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Fashionably Wrapped: The Influence of Kashmir Shawls

Date Nov 18, 2009 - Jul 4, 2010
Curated by Natalia Nekrassova

Exhibition Overview

This exhibition traces the origins of the shawl from the noble courts of India, where finely woven pieces were made and worn for several centuries, to the high-fashion market in Europe, where shawls were desired for their unusual beauty and exquisite weaving. With 33 beautiful examples from the Textile Museum’s permanent collection, the exhibition will examine how in Europe the shawl became a symbol of femininity, integrating the romantic exoticism of the 18th century with the Victorian values of innocence and decency of the mid 19th century. With their warm colours and luxurious softness, the Kashmir shawl and its European imitations embody a cross cultural phenomenon with roots in India but identified with France and Great Britain.

Related Programs and Events

Curator's Tour
Wednesday May 5, 6:30 pm
Join Natalia Nekrassova in the galleries for a tour of Fashionably Wrapped: the Influence of Kashmir Shawls.
Free with admission.

Lecture: Mangoes on Fabric with Sartaj Kaur
Wednesday May 19, 6:30 pm
Sartaj Kaur will give a talk on the unique textile art of Kashmir and why it has always been a luxury item. She will discuss history, technique, style, the contemporary market, and how to identify an authentic Kashmir shawl. Sartaj Kaur is the owner of and designer for Kinna Sohna, one of Toronto's leading boutiques of fine handcrafted textiles.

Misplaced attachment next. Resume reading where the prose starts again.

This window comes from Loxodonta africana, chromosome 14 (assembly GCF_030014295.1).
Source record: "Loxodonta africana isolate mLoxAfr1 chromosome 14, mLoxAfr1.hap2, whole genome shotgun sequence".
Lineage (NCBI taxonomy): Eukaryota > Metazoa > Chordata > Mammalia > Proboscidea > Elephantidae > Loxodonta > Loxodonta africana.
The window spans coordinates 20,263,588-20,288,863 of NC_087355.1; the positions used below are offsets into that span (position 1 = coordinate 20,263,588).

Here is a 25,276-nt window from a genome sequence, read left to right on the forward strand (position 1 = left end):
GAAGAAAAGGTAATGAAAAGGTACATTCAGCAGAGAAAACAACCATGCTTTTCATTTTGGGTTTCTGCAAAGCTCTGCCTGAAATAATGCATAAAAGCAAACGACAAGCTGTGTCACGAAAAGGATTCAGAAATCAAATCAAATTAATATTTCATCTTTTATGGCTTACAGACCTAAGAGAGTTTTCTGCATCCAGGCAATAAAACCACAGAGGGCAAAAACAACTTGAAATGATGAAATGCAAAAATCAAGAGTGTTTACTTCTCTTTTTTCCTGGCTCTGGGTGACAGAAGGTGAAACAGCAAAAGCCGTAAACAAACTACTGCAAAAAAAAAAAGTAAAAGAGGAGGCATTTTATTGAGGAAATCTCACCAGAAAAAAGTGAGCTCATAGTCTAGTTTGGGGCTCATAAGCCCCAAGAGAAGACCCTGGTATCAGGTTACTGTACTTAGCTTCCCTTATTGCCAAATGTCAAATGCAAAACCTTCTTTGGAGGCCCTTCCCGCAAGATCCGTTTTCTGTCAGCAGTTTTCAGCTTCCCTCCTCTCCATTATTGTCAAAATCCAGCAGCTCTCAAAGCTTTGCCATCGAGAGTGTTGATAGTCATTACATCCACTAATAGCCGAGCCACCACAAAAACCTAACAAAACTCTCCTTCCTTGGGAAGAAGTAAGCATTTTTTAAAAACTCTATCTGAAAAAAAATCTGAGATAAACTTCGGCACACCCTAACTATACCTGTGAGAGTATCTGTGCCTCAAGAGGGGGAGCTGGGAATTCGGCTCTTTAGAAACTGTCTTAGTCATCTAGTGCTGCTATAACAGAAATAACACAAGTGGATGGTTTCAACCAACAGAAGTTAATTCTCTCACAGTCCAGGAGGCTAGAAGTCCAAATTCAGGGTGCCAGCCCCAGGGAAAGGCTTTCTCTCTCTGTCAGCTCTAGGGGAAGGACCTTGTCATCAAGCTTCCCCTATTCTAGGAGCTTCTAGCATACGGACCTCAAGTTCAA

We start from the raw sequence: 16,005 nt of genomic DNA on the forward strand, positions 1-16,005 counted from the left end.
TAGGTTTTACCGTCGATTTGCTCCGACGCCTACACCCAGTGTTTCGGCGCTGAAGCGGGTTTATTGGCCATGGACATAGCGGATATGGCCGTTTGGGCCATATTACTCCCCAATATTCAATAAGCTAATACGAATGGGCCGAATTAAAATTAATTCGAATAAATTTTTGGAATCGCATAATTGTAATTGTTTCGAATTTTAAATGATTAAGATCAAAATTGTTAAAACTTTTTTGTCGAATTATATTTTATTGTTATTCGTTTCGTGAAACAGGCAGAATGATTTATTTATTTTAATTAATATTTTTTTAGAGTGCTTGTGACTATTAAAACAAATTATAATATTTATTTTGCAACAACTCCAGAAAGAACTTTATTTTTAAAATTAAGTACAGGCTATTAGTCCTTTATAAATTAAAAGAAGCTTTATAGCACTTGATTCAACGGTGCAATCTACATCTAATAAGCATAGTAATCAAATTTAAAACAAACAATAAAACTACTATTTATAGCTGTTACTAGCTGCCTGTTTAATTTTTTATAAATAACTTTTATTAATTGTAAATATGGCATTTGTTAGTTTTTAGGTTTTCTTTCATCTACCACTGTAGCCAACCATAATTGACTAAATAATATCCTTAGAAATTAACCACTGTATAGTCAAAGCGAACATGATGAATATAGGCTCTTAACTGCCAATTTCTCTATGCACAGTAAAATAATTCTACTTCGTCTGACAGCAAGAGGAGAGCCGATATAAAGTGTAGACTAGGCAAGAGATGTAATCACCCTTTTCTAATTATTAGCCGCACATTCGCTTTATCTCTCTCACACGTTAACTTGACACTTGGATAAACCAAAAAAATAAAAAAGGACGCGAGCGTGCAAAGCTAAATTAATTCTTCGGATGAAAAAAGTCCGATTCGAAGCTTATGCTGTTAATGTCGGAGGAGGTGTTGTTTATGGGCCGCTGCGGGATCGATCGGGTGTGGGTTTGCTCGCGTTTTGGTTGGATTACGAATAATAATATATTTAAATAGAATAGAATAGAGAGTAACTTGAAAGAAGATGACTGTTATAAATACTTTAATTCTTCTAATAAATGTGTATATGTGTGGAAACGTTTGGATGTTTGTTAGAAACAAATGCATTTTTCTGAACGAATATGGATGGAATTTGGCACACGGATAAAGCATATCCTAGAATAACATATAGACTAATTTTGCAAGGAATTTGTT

Free for TMC Members and Full-time students, Non-members $12.
Advance tickets may be purchased in person at the TMC's front desk. Please arrive early, seating is limited.

Shawl, Kashmir, mid 19th century
Shawl, England, early 19th century
Shawl, Scotland, mid to late 19th century
Shawl, France, mid 19th century
Shawl, Kashmir, mid 19th century
Installation view (2009) Photo: Jill Kitchener
Installation view (2009) Photo: Jill Kitchener
Installation view (2009) Photo: Jill Kitchener
Installation view (2009) Photo: Jill Kitchener
Installation view (2009) Photo: Jill Kitchener
Installation view (2009) Photo: Jill Kitchener
View Collection Artifacts from this Exhibition